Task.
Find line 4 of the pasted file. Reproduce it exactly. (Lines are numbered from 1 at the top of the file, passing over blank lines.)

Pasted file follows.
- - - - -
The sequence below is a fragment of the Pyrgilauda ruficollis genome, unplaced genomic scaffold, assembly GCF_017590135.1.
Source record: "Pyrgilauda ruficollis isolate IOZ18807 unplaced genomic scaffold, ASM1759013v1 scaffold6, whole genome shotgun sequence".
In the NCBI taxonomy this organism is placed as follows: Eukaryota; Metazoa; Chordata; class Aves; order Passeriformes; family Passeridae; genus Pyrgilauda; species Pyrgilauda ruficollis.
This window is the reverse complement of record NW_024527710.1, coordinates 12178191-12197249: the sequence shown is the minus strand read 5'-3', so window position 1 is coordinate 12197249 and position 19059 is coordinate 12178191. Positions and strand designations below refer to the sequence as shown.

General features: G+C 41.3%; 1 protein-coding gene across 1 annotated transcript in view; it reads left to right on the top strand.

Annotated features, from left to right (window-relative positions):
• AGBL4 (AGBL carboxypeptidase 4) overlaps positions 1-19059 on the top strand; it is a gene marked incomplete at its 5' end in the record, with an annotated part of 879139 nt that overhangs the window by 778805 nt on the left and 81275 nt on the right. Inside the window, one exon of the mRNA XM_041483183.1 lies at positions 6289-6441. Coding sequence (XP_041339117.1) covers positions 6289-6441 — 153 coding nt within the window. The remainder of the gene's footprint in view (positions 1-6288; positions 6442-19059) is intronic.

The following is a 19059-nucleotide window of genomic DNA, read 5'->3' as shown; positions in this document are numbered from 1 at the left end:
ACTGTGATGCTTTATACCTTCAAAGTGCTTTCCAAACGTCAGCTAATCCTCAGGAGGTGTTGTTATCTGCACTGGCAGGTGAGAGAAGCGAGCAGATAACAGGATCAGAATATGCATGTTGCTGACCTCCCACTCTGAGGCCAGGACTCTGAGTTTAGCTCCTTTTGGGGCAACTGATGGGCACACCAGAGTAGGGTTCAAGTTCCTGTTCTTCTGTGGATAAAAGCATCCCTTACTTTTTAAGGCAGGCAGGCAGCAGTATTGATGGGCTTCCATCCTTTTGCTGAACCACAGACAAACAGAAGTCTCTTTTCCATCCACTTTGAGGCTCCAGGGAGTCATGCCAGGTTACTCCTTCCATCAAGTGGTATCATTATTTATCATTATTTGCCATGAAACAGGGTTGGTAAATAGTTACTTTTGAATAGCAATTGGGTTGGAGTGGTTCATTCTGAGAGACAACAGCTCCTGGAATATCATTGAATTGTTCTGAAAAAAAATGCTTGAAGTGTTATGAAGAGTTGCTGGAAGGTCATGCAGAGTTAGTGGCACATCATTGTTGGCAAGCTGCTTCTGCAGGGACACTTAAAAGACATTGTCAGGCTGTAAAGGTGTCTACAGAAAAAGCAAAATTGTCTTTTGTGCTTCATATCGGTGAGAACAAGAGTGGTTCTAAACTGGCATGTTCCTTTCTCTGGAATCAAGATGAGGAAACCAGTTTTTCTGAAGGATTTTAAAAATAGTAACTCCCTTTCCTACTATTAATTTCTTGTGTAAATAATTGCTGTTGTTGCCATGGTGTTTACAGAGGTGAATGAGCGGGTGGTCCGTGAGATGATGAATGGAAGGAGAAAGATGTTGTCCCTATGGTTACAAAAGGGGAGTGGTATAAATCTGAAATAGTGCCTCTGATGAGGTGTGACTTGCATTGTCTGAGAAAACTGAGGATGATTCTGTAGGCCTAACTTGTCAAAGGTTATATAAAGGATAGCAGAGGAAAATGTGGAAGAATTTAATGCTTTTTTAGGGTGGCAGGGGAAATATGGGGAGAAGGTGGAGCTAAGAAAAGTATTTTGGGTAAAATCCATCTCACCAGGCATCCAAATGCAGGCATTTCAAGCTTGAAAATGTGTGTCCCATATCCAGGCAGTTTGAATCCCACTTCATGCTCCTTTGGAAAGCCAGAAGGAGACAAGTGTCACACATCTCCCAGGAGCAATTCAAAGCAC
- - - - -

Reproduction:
This window is the reverse complement of record NW_024527710.1, coordinates 12178191-12197249: the sequence shown is the minus strand read 5'-3', so window position 1 is coordinate 12197249 and position 19059 is coordinate 12178191. Positions and strand designations below refer to the sequence as shown.